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Policies, Procedures & SafeguardsMarch 12, 2018
One of our employees is not working out. They’ve completed a few of trial days of work before they signed their employment agreement and officially started working with us. The employment agreement included the 90-day trial period. Can we end their employment under the 90-day trial provision?
Unfortunately, no. When hiring a new employee, a trial period can be a great way to ensure the role and company are a good fit for both parties. Despite the advantages, there are some important conditions which you need to comply with.
New employees to a company can be placed on trial period for the first 90 calendar days of their employment. This is provided the trial period clause is included in their employment agreement, states when the 90-day period commences, and is signed before the employee has started work (this includes any days they may complete prior to ‘officially’ starting with the company).
Doing this protects an employer from a personal grievance being raised against them for unjustified dismissal. But, remember, the wording of the trial period clause needs to comply with provisions in the Employment Relations Act 2000, or it could be deemed invalid.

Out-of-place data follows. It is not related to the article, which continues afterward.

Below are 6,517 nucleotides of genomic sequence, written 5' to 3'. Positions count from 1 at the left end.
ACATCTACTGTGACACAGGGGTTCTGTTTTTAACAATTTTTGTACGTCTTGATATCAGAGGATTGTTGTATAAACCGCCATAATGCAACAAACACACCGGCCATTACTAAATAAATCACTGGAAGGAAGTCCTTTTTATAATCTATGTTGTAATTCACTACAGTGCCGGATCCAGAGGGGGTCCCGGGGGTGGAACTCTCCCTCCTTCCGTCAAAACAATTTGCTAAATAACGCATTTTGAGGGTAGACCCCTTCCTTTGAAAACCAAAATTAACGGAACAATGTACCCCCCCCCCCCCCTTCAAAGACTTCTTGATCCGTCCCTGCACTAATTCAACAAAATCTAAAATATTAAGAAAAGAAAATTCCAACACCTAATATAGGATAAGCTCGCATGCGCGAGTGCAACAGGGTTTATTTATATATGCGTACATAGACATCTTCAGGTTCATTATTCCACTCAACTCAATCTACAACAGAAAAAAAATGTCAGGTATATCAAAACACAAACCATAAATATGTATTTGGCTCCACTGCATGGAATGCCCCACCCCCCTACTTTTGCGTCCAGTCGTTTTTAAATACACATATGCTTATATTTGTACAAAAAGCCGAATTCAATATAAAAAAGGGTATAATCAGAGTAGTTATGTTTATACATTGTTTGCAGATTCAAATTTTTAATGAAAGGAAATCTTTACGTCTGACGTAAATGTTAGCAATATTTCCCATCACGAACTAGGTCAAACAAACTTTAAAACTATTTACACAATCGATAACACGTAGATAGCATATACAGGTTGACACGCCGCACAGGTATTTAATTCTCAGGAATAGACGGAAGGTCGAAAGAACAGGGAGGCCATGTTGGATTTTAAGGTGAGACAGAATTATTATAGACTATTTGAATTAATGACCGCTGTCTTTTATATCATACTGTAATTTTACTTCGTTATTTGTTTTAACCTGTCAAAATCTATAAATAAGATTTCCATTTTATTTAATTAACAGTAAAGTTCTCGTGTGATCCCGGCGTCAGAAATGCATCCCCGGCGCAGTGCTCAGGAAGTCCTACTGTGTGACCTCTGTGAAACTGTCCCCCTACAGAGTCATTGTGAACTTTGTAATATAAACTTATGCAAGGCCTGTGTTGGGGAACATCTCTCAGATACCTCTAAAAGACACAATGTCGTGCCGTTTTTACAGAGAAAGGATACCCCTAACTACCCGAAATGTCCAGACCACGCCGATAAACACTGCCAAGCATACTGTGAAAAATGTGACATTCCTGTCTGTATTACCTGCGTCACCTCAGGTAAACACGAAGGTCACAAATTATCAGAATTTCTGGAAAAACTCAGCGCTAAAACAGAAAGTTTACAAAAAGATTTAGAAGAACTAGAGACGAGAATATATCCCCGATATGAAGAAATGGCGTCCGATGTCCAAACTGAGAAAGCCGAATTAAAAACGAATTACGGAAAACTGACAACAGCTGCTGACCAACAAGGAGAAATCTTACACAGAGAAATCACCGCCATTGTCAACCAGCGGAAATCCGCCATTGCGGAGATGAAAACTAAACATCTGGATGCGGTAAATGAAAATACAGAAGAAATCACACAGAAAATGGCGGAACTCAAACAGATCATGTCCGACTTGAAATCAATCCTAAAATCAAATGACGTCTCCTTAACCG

Employees under a trial period shouldn’t be treated differently to the rest of your staff. They have the same right to minimum employment standards as any other worker. This means that they should be paid minimum wage and will, in some circumstances, have access to particular entitlements under the Holidays Act 2003.
All employees are also covered by the requirements of the Health and Safety at Work Act 2015, even if they are under a trial period.
As long as you have complied with the notice requirements in their employment agreement, an employee under a valid trial period cannot raise a personal grievance for unjustified dismissal.
However, you still have a duty to act in good faith. If you’re not sure that you’ve followed all the right steps, you should seek advice about your specific circumstances before you take any action.
If, for whatever reason, you or the employee decide the position isn’t right for them, there will be notice conditions you need to adhere to.
It’s best to specify notice periods in the initial employment agreement they signed before they started working for you. It should specify how much notice an employee needs to provide if they wish to resign. You can also have a specific 90-day trial period of notice provision for termination too.
However, it is best to seek specific advice about how to ensure this is appropriate for your business.
Start with the right information. A 90-day trial period to make sure an employee is the best fit is good for you and the employee. However, setting up the the employment agreement to cover this period and managing the trial period can be complicated; and, if done incorrectly, can leave you liable to legal action.
For advice on how to manage trial periods, speak with an Employsure specialist on 0800 675 700.